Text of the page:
As for Christians, like any other group, each will have their own motivations; but the teachings of Jesus were about charity, something which those evil conservatives seem to do more than their more compassionate liberal counterparts, and something incompatible with government taking contributions at the point of a gun. Perhaps if the government were to end its attempts to nationalize this as well through taxation and redistribution, many out there would and could act even more charitably. (Though I suspect we've gone too far down that road already.)

I for one deplore the Patriot Act and NDAA as incursions on the fundamental rights and freedoms guaranteed in the Constitution, but place a good bit of Obamacare and its future potential in the same category.

Something must be done done to help those looking for proper medical insurance to be able to purchase it, but this program is far too over-reaching in my opinion and needs to be walked back into something less intrusive.

Roland Hansen said...

As usual, mi amigo Tim, I respect your right to your opinion and I do value your input. You are correct in that we do disagree with one another on this.

Continuing on, I do have a response to that of which you have written here.

Unless there has been a change in federal regulations of which I amm aware (and there might be), it is my understanding that "Hospitals are in fact obligated to treat patients who come to them regardless of their ability to pay" only to the extent of federal funds that they hahve received under the Hill-Burton Act. And of course, there is Title XIX of the Social Security Act. None-theless, neither adresses the health concerns and medical needs of middle-income Americans.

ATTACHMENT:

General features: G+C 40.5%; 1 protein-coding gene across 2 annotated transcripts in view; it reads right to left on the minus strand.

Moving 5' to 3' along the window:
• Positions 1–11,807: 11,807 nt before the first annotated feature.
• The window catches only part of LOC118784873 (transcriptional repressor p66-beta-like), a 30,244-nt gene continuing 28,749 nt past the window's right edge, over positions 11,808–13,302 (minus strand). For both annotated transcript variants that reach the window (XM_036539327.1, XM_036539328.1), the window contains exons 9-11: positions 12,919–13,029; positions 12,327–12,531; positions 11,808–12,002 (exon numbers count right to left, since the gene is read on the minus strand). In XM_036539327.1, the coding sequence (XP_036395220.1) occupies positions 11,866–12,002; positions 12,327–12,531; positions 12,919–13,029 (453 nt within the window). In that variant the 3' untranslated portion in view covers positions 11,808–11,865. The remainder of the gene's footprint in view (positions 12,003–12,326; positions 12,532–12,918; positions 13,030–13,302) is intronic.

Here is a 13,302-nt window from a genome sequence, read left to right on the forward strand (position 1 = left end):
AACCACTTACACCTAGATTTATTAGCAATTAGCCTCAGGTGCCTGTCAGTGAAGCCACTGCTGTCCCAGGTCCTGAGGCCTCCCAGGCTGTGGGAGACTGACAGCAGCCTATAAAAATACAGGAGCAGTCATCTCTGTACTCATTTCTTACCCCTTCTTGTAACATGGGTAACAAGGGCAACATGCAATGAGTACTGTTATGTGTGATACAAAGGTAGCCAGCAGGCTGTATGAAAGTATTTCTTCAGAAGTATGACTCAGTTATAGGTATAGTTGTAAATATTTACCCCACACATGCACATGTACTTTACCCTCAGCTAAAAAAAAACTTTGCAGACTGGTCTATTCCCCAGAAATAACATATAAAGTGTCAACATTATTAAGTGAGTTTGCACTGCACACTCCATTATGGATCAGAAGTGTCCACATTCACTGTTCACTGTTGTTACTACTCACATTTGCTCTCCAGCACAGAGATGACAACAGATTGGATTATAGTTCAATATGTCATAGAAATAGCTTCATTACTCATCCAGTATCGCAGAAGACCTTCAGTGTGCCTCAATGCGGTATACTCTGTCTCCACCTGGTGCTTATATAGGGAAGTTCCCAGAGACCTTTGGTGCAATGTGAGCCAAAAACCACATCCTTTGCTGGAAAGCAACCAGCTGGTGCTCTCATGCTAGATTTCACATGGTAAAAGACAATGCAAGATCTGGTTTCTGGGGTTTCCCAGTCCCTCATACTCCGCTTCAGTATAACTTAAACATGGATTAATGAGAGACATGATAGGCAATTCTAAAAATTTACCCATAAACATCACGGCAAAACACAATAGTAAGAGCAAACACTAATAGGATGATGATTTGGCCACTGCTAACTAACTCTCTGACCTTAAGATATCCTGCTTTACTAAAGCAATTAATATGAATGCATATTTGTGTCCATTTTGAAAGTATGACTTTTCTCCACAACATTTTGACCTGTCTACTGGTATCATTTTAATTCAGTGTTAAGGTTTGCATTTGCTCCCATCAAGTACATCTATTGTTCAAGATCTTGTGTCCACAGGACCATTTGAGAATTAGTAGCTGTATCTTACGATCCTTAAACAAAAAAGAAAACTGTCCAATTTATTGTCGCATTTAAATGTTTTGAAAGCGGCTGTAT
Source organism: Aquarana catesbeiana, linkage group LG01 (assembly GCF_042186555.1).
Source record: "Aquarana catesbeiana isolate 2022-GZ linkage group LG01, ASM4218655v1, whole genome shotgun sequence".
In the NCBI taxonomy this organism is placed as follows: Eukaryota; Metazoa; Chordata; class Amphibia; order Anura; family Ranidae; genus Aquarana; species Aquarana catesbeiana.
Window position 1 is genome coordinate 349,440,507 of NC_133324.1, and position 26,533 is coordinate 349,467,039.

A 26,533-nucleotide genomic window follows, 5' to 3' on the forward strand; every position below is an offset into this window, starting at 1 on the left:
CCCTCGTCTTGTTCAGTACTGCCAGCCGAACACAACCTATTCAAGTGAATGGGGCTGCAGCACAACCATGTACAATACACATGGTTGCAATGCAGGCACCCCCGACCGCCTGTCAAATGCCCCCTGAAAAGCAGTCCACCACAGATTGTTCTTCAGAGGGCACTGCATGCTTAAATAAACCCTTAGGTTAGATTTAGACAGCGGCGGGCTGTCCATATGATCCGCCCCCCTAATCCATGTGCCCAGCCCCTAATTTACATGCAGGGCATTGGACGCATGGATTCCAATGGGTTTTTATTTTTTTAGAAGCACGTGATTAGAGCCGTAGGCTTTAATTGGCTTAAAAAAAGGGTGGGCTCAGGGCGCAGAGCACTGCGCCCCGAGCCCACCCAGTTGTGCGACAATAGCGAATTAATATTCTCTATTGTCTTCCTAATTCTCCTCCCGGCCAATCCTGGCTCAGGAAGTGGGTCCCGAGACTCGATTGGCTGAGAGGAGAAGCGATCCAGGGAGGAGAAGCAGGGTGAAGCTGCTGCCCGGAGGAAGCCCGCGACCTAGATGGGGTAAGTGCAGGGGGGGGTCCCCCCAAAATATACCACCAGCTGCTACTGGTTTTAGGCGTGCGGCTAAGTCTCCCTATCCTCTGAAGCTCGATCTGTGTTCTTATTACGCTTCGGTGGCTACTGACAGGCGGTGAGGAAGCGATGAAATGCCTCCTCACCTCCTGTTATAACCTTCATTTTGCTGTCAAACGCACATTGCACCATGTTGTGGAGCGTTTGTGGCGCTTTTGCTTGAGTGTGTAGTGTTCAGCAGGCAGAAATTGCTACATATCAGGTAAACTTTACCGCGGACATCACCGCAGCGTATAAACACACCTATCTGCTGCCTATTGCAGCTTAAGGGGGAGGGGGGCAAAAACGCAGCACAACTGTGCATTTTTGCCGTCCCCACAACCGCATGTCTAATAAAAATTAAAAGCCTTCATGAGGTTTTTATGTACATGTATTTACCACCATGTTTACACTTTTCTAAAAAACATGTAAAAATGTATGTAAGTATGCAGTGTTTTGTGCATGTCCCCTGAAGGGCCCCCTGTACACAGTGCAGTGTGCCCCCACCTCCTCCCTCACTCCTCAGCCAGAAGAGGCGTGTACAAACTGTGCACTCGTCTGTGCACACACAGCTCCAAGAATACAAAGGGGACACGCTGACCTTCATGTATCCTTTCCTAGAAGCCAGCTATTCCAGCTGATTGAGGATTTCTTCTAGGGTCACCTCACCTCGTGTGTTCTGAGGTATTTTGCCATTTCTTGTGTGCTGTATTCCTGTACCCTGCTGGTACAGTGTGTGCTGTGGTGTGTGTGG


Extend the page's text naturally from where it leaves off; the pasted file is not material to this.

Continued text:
Then there is this silly-assed debate about private insurance companies versus government-sponsored national health care systems. Why the hell is no one in the United States taking a look at the health care system of Denmark and how it may be adapted to the United States?

Even so, my blog entry is not about accessibility to health care; It is about priorities. It seems to me that far too many people appear to think in terms of dollars, rather than in the quality of human life as it relates to the actual provision and delivery of adequate and proper health care. Unless I have miscontrued your comments, it seems to me that your own comments seem to follow in the same vein as that which I have pointed out. I do not give a darn about the money; I care about people getting the health care they need without having to consider money -- period!